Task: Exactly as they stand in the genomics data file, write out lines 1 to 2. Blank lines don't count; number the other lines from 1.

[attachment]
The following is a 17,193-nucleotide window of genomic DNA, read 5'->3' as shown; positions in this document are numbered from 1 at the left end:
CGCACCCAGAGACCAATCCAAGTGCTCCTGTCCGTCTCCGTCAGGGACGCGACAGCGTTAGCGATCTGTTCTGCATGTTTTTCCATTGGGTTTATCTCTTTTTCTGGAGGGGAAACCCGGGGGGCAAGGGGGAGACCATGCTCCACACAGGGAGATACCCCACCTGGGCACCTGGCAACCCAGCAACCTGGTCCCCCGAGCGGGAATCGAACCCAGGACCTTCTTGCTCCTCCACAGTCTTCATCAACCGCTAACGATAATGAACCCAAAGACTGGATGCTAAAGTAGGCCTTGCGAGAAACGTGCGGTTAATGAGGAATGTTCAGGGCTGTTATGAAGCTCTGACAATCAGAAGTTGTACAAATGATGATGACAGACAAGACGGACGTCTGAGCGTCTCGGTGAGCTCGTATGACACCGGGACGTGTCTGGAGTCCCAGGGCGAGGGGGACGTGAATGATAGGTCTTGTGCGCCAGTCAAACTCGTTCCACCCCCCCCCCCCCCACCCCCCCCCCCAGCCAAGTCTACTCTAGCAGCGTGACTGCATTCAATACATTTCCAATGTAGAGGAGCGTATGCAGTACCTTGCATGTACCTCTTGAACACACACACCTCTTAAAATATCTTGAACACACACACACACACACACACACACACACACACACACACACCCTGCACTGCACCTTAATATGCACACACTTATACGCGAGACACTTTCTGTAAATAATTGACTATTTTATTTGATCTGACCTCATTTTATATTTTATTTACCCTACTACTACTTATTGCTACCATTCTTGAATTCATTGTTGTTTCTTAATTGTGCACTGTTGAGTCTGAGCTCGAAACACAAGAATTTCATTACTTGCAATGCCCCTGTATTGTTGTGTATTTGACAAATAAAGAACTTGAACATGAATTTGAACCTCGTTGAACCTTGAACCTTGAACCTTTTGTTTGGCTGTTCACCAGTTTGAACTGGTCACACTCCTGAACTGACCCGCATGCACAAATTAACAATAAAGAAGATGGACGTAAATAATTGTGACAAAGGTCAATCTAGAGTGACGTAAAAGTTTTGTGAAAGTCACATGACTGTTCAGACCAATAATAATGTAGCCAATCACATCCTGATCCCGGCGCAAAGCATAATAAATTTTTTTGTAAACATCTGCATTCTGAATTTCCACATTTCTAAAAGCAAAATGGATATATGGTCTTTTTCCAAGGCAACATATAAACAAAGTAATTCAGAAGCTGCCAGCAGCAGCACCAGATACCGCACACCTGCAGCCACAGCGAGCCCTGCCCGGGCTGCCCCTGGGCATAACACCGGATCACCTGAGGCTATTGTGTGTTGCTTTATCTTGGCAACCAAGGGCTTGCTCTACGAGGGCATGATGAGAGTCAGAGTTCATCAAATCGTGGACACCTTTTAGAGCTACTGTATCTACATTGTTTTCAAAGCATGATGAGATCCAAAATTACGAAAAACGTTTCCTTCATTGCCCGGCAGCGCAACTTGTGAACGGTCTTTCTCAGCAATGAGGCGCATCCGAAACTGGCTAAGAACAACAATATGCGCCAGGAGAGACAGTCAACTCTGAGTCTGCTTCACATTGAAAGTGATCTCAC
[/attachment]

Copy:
The following is a 17,193-nucleotide window of genomic DNA, read 5'->3' as shown; positions in this document are numbered from 1 at the left end:
CGCACCCAGAGACCAATCCAAGTGCTCCTGTCCGTCTCCGTCAGGGACGCGACAGCGTTAGCGATCTGTTCTGCATGTTTTTCCATTGGGTTTATCTCTTTTTCTGGAGGGGAAACCCGGGGGGCAAGGGGGAGACCATGCTCCACACAGGGAGATACCCCACCTGGGCACCTGGCAACCCAGCAACCTGGTCCCCCGAGCGGGAATCGAACCCAGGACCTTCTTGCTCCTCCACAGTCTTCATCAACCGCTAACGATAATGAACCCAAAGACTGGATGCTAAAGTAGGCCTTGCGAGAAACGTGCGGTTAATGAGGAATGTTCAGGGCTGTTATGAAGCTCTGACAATCAGAAGTTGTACAAATGATGATGACAGACAAGACGGACGTCTGAGCGTCTCGGTGAGCTCGTATGACACCGGGACGTGTCTGGAGTCCCAGGGCGAGGGGGACGTGAATGATAGGTCTTGTGCGCCAGTCAAACTCGTTCCACCCCCCCCCCCCCCACCCCCCCCCCCAGCCAAGTCTACTCTAGCAGCGTGACTGCATTCAATACATTTCCAATGTAGAGGAGCGTATGCAGTACCTTGCATGTACCTCTTGAACACACACACCTCTTAAAATATCTTGAACACACACACACACACACACACACACACACACACACACACACCCTGCACTGCACCTTAATATGCACACACTTATACGCGAGACACTTTCTGTAAATAATTGACTATTTTATTTGATCTGACCTCATTTTATATTTTATTTACCCTACTACTACTTATTGCTACCATTCTTGAATTCATTGTTGTTTCTTAATTGTGCACTGTTGAGTCTGAGCTCGAAACACAAGAATTTCATTACTTGCAATGCCCCTGTATTGTTGTGTATTTGACAAATAAAGAACTTGAACATGAATTTGAACCTCGTTGAACCTTGAACCTTGAACCTTTTGTTTGGCTGTTCACCAGTTTGAACTGGTCACACTCCTGAACTGACCCGCATGCACAAATTAACAATAAAGAAGATGGACGTAAATAATTGTGACAAAGGTCAATCTAGAGTGACGTAAAAGTTTTGTGAAAGTCACATGACTGTTCAGACCAATAATAATGTAGCCAATCACATCCTGATCCCGGCGCAAAGCATAATAAATTTTTTTGTAAACATCTGCATTCTGAATTTCCACATTTCTAAAAGCAAAATGGATATATGGTCTTTTTCCAAGGCAACATATAAACAAAGTAATTCAGAAGCTGCCAGCAGCAGCACCAGATACCGCACACCTGCAGCCACAGCGAGCCCTGCCCGGGCTGCCCCTGGGCATAACACCGGATCACCTGAGGCTATTGTGTGTTGCTTTATCTTGGCAACCAAGGGCTTGCTCTACGAGGGCATGATGAGAGTCAGAGTTCATCAAATCGTGGACACCTTTTAGAGCTACTGTATCTACATTGTTTTCAAAGCATGATGAGATCCAAAATTACGAAAAACGTTTCCTTCATTGCCCGGCAGCGCAACTTGTGAACGGTCTTTCTCAGCAATGAGGCGCATCCGAAACTGGCTAAGAACAACAATATGCGCCAGGAGAGACAGTCAACTCTGAGTCTGCTTCACATTGAAAGTGATCTCAC